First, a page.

This weekend was the ninth in a row of increasingly hectic and violent demonstrations. A police-approved march through major shopping district Tsim Sha Tsui on Saturday splintered into protests around Kowloon, a peninsula opposite the city’s central business district.
At one point, protesters briefly occupied a cross-harbor tunnel and spray-painted it with “revolution of our times” and “ideas are bulletproof.” Protesters also removed the Chinese flag from a pole and flung it into the harbor.
China’s liaison office expressed its “strong indignation,” saying in a statement that the move “flagrantly offended the dignity of the country and the nation and trampled on the bottom line of the ‘one country, two systems.’”
Samuel Wong, a 23-year-old protester, said he fears authorities will “treat Hong Kongers just like a normal Chinese city.”
“The biggest fear is, they cancel the system, one country, two systems,” he said.
Police deployed several rounds of tear gas late Saturday to disperse protesters. Police said some violent protesters threw gas bombs, glass bottles and bricks at officers; they arrested 20 people for unlawful assembly and assault. Police have arrested over 100 people in relation to the protests, including 44 people last weekend who were charged with rioting.
Police strongly condemned “the radical protesters who disregarded law and order” on Saturday, saying in a statement that “police are capable and determined to maintain law and order and will not tolerate any violence.”
Calls have intensified for an independent investigation into the police, as protests regularly end in exchanges of projectiles, tear gas, rubber bullets and pepper spray. Police have come under fire since a mob attack last month left 45 people injured in a subway station. Police, who arrived 39 minutes later, are accused of condoning the violence and colluding with the attackers. Police deny the claim.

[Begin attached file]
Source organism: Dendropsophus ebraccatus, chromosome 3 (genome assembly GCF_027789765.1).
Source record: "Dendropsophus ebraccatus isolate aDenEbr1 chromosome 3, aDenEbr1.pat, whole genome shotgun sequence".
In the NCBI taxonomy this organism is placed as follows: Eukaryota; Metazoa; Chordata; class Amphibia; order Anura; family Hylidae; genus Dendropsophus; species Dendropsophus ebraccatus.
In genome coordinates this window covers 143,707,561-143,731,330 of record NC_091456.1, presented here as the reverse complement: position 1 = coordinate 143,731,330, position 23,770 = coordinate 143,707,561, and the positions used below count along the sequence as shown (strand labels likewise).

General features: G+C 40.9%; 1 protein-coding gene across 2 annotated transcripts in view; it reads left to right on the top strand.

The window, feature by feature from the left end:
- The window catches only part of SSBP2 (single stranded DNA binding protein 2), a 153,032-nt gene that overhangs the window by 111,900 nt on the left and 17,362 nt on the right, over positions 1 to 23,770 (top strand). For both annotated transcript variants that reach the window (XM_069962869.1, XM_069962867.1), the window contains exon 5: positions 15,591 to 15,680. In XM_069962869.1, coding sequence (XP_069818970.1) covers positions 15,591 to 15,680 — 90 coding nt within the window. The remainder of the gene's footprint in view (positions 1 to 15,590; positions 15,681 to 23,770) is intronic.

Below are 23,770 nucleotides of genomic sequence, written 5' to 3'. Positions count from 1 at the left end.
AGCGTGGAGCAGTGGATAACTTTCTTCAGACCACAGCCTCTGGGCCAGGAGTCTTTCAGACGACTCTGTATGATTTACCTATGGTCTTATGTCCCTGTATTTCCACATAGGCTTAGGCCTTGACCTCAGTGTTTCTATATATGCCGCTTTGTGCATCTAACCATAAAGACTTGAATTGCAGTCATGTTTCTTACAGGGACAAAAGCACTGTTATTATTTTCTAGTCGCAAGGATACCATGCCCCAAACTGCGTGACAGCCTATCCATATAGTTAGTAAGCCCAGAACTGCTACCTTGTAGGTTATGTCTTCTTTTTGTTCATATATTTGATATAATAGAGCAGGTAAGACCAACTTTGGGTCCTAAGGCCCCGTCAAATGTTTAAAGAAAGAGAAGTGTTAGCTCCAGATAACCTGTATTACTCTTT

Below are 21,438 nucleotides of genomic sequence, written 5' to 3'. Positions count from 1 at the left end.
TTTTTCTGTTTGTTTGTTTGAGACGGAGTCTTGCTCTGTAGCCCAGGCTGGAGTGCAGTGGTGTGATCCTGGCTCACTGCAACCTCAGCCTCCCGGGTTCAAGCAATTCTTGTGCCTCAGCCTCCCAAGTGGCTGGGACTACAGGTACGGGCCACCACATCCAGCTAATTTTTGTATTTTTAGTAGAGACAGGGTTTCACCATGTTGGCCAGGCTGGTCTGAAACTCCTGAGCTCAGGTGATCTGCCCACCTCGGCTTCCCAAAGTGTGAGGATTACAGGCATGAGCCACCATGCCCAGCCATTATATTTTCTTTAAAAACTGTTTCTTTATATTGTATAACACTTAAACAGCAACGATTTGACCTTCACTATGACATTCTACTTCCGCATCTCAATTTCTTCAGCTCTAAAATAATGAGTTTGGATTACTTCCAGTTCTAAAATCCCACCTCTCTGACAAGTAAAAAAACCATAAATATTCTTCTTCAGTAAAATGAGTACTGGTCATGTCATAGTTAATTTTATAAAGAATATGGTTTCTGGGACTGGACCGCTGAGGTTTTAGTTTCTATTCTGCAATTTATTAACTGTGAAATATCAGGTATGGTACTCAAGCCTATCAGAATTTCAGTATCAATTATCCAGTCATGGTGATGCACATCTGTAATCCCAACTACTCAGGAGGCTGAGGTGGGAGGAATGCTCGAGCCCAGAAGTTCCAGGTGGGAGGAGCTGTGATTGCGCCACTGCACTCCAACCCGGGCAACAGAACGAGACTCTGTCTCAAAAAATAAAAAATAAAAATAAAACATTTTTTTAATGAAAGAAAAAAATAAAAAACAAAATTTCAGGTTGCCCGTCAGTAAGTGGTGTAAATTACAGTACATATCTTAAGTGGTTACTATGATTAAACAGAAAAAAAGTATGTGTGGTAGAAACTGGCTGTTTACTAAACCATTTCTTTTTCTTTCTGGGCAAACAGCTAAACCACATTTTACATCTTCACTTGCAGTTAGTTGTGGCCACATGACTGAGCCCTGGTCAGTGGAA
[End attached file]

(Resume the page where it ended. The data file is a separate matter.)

An independent investigation is one of the five main protest demands, alongside calling for the leader Carrie Lam to step down, the removal of the term “rioters” from the June 12 protest, amnesty for all those arrested and the direct election of officials.
Authorities show no sign of acquiescing to any demands. China’s top military official in Hong Kong called the protests “absolutely intolerable,” and video was released of the People’s Liberation Army conducting anti-riot drills in Hong Kong.
In a rare news conference,China’s top office for Hong Kong affairs condemned protesters, reiterated its support for Lam and the police, and called the return of law and order its “most pressing priority.”
Protesters responded on Sunday by spray-painting the Golden Bauhinia sculpture — a reunification gift from the Chinese government — with the words “heaven would destroy the Communist Party” and “liberate Hong Kong.”
“It’s crystal clear that the [Chinese authorities will] rely on the police violence,” pro-democracy activist Leung Kwok-hung, also known as Long Hair, said outside the park rally. “They try to make it clear that they will use the police force to govern Hong Kong. . . . “It’s very dangerous now. It’s almost like a semi-military mode in Hong Kong.”